Articles & Reports

The Camp at Sand Bar Dam PG&E Cultural Resources

Editor's Note: The following is an article prepared for PG&E as a mitigation for an upcoming project at Sand Bar Dam. Part of that effort is to provide public access to information about the company's camp adjacent to the dam.

The Camp at Sand Bar Dam

The Sand Bar camp is part of a long history of company camps for workers with jobs in very remote locations. In the days before automobiles and good roads, employees needed to live where they worked. Sand Bar Dam is located on the Middle Fork Stanislaus River about 36 miles downstream from the Relief Reservoir and two and a half miles downstream from the Spring Gap Powerhouse. At Sand Bar Flat, jobs included operating the dam, running a saw mill, maintaining the flumes and constructing the tunnels that spread out from this site to carry water farther downstream for power generation.

The importance of the hydroelectric development at Sand Bar lies in its earliest years and association with the Stanislaus Electric Company, not with Pacific Gas and Electric (PG&E), who bought the completed system in the 1920s. The camp was established around 1909, soon after the first timber crib dam and the Stanislaus Flume were completed. The original camp burned down in 1929 and was replaced by PG&E beginning in 1929 as part of the development of a construction camp. The new buildings were used until 1939, when the Stanislaus Tunnel construction project was complete. After that date use was sporadic at best and the buildings were abandoned in place in the mid-1950s and removed by the late 1960s.

The Spring Gap-Stanislaus Hydroelectric Project

The Sand Bar Dam and its camp are part of the PG&E’s Spring Gap-Stanislaus Hydroelectric Project, a network of reservoirs, powerhouses, dams, ditches, tunnels, penstocks and various operational facilities in Tuolumne and Calaveras counties. Water for the system comes from the headwaters of the Middle Fork of the Stanislaus River and a diversion on the South Fork Stanislaus River.

The system is a complicated one, with water being moved from one watershed to another. For instance, water from Relief Reservoir and Pinecrest Lake (on different forks of the Stanislaus River) winds up at Sand Bar Dam. The dam then diverted the water to a long timber flume (later replaced with an 11-mile-long tunnel) that leads downstream to the Stanislaus Powerhouse in the Stanislaus River canyon.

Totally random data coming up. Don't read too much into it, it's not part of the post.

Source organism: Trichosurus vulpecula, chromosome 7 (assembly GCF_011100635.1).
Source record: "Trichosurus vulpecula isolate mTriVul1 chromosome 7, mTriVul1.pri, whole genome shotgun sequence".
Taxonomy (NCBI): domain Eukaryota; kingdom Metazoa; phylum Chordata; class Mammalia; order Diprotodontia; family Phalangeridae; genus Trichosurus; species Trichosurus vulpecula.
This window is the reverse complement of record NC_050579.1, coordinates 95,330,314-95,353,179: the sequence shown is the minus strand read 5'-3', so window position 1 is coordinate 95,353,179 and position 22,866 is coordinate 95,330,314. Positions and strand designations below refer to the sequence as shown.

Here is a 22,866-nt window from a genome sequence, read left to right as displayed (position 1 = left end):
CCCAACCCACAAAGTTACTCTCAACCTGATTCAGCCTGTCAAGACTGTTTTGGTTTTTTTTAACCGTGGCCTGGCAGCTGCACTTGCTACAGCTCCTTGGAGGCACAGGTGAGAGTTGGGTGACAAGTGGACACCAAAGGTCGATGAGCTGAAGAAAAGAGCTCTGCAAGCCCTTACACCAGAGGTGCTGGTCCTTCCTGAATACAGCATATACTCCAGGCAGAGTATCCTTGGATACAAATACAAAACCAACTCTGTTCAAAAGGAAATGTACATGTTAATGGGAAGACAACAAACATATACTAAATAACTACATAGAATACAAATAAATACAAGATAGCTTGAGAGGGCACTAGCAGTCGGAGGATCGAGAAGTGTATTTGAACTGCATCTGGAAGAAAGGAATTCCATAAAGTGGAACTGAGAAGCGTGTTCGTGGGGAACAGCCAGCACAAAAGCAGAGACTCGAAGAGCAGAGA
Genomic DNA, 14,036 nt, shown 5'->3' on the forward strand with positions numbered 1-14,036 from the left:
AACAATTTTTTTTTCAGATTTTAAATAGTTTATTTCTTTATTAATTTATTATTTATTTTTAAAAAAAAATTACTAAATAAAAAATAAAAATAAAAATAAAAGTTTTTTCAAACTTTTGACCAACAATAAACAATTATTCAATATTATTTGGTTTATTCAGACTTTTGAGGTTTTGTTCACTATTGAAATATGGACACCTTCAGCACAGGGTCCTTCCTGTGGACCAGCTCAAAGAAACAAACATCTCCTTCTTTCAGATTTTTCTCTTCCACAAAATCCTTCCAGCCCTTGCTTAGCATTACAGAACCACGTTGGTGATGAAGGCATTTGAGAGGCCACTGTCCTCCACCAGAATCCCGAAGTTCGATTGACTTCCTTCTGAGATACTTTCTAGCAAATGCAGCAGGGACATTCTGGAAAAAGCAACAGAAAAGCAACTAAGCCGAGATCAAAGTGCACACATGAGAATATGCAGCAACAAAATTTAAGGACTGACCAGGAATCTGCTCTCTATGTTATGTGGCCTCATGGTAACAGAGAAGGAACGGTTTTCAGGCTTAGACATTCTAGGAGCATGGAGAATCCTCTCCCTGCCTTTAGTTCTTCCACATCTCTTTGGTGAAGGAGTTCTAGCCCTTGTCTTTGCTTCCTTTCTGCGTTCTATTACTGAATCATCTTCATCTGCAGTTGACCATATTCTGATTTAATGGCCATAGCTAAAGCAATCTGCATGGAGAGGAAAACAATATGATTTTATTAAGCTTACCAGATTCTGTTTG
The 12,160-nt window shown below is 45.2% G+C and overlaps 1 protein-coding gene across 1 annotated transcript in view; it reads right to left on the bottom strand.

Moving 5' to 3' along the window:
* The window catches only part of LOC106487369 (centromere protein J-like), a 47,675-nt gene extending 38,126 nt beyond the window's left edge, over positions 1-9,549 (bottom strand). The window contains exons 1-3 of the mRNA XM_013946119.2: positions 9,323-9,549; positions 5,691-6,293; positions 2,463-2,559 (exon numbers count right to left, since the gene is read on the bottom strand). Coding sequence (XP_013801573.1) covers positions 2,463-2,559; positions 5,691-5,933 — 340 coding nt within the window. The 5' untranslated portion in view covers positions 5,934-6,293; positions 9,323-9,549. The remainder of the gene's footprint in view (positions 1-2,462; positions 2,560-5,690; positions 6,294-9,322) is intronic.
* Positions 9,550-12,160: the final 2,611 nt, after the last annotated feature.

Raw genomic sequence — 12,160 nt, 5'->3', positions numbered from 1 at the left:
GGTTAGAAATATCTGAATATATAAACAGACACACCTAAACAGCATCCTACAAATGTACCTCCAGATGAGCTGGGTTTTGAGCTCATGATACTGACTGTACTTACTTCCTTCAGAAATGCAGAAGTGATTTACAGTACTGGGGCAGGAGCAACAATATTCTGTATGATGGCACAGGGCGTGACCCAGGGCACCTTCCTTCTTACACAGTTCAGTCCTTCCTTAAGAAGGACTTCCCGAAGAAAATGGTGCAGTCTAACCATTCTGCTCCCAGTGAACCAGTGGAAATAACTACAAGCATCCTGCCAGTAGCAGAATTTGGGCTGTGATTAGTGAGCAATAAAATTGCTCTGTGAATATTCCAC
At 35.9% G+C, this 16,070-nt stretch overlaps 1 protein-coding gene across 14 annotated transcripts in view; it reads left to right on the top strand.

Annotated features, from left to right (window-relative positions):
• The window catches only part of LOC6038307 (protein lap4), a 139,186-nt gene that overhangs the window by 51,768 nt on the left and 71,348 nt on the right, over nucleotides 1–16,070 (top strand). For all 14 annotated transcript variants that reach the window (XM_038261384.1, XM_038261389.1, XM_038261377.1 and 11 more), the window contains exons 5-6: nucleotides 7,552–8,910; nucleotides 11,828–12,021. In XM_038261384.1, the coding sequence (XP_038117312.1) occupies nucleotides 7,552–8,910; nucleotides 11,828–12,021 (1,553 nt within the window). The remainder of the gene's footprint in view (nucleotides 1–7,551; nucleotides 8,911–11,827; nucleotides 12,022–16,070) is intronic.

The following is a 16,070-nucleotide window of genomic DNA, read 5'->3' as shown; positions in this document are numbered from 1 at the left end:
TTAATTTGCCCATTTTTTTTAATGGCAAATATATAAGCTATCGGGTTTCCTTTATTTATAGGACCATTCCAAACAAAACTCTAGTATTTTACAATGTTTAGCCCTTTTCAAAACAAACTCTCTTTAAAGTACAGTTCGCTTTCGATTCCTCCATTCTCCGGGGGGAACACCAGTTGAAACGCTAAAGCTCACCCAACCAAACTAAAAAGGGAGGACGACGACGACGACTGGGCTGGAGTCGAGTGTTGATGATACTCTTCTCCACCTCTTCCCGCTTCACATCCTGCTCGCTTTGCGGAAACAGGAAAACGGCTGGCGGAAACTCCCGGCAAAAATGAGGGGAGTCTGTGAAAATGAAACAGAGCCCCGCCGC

Two entrepreneurs were apparently the first to envision and plan the system back around 1900. The Stanislaus Electric Power Company began actual construction of the system, with another company, the Sierra and San Francisco Power Company (SSFPC), later taking over and improving it. When the second company ran out of money, they developed a lease agreement with PG&E, which continued to develop and improve the powerhouses, dams and reservoirs with more efficient equipment as hydroelectric technology and the demand for electricity grew. Since purchasing the system in 1927, PG&E has continued to expand, improve and maintain the system.

Sand Bar Dam

The original Sand Bar Dam was constructed in 1909 by the SSFPC. The 400-foot-long and 20-foot-high dam was five feet wide at the crest. Its granite foundation supported a rockfilled timber crib dam. The upstream slope was faced with two layers of timber planking. Ten head gates to the flume sat in a concrete wall at a right angle to the dam. These gates allowed water to enter the masonry settling basin to eliminate as much sand as possible in the flume.

Sand Bar Dam with early camp in background, 1909

When originally constructed, the dam diverted to a 78,000-foot-long timber flume perched along the southern canyon wall above the river. Maintenance of the flume required frequent replacement of timbers, a difficult task in the steep terrain. Long-term improvements were built for the production and delivery of the lumber, including a sawmill, a small railway and tramways. Eventually the flume was replaced with a tunnel, an equally difficult construction project that put an end to the constant and expensive upkeep problems.

Sand Bar Dam Camp

Over the years, there have been a number of buildings at Sand Bar Flat camp, including a lumberyard with work buildings. The first structures were likely built in 1909, when the first dam was erected. One historic photograph depicted the diversion dam and flume and at least three buildings along the flat, including a small cottage with a couple of sheds (probably a wood shed and latrine) and a shed roof structure over part of a flume.

Overview of dam and camp, 1936

These early buildings were constructed by the SSFPC and included a cottage, mess hall, woodshed, a washhouse and latrines. The flume tender’s cottage (also described as the Gate Tender and Ditch Tender’s cottage), was destroyed in a fire caused by a defective flue in October 1929 and rebuilt a month later by PG&E, who had taken over operation of the entire hydroelectric system in 1927.